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St. Louis scientists, first to sequence a cancer genome, discuss how and why

This article first appeared in the St. Louis Beacon: November 18, 2008 - In the world of cancer research, the patient is the unsung hero. Without patients and families willing to take part, much of genetic research into the origins of cancer would not be possible. With this partnership, scientists at Washington University in St. Louis are the first to sequence the complete genome of a tumor and compare it, side-by-side, with the genome of healthy cells from the same person. It is, they hope, a step toward personalized cancer treatment.

"We view the patients as our collaborators," said Timothy Ley, professor of medicine at Washington University in St. Louis and the study's director. "If the patients don't participate in these studies, we can't do anything."

Acute Myeloid Leukemia

In this landmark study, the patient had a blood cancer called acute myeloid leukemia. AML causes uncontrolled division of white blood cells. These abnormal white blood cells gather in the bone marrow and crowd out the production of normal and necessary cells, including red blood cells for oxygen transport and platelets for clotting.

Scientists don't know what causes this cancer. They don't know why some patients respond well to treatment, but others do not. This study, published in the Nov. 6 issue of Nature, does not solve these mysteries. But, in looking for solutions, it has shown that sequencing whole cancer genomes, and comparing them to normal counterparts, can uncover mutations that would have otherwise gone undiscovered.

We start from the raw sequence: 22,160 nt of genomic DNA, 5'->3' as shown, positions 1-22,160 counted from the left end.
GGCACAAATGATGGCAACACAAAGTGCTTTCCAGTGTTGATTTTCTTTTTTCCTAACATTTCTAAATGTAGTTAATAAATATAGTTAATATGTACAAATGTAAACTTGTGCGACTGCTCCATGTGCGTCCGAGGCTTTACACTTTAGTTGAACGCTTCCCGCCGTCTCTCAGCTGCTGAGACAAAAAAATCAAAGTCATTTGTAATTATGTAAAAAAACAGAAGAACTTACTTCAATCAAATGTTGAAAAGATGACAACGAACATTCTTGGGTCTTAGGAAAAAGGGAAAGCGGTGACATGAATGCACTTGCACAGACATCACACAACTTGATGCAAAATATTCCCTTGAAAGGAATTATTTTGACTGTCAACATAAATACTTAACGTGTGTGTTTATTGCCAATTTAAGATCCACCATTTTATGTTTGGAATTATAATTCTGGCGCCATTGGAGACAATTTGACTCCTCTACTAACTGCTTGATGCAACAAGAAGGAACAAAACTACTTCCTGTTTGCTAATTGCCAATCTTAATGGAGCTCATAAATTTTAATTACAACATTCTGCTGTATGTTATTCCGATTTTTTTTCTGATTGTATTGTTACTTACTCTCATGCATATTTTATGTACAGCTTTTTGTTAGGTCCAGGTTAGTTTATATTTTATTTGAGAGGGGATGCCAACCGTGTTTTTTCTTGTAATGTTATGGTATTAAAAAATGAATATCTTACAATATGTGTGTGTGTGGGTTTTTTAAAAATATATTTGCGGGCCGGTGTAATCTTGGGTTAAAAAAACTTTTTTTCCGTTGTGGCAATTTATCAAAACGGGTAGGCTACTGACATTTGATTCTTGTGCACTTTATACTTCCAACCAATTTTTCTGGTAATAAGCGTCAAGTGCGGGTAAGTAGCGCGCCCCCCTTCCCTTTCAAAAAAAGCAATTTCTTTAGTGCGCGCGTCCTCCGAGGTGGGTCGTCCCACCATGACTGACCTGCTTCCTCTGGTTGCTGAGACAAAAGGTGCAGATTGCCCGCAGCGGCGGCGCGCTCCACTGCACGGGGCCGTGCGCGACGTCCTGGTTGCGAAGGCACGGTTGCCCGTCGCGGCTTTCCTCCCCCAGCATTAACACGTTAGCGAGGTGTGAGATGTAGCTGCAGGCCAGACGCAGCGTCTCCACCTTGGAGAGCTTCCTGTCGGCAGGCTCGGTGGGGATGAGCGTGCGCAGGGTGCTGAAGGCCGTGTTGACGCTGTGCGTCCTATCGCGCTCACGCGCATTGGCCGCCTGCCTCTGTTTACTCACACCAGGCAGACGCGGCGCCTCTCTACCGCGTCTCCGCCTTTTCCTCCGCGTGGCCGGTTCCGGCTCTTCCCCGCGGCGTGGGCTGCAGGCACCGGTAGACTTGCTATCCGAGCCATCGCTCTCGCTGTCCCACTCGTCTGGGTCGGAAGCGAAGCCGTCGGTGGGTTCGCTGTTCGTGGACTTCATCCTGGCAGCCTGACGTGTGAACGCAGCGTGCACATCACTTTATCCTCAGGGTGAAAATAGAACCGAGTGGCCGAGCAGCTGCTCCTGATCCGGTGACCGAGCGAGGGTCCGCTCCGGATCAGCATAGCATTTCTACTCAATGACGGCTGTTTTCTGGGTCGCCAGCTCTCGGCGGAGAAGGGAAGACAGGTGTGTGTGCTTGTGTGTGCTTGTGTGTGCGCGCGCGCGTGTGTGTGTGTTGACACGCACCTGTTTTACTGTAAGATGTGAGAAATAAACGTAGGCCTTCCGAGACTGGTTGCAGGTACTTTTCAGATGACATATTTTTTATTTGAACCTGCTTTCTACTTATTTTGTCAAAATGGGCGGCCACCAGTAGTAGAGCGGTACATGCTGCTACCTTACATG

A New Tool

Sequencing the whole human genome is no small task. This current study required sequencing two genomes - one from the patient's tumor and one from her healthy skin cells. In addition to being the first cancer patient to have her genome sequenced, she is also the first woman.

The slightly older DNA sequencing tools work well for looking at snap-shots of the genome -- pieces of it that scientists have a hunch might be involved with cancer. Sometimes the hunch is right, but many times, including with AML, they find nothing useful. According to Ley, this strategy is more difficult than searching for a needle in a haystack. "We weren't even sifting through the whole hay stack," he said. "We just took samples of it. We realized we were never going to get there without looking at the whole genome."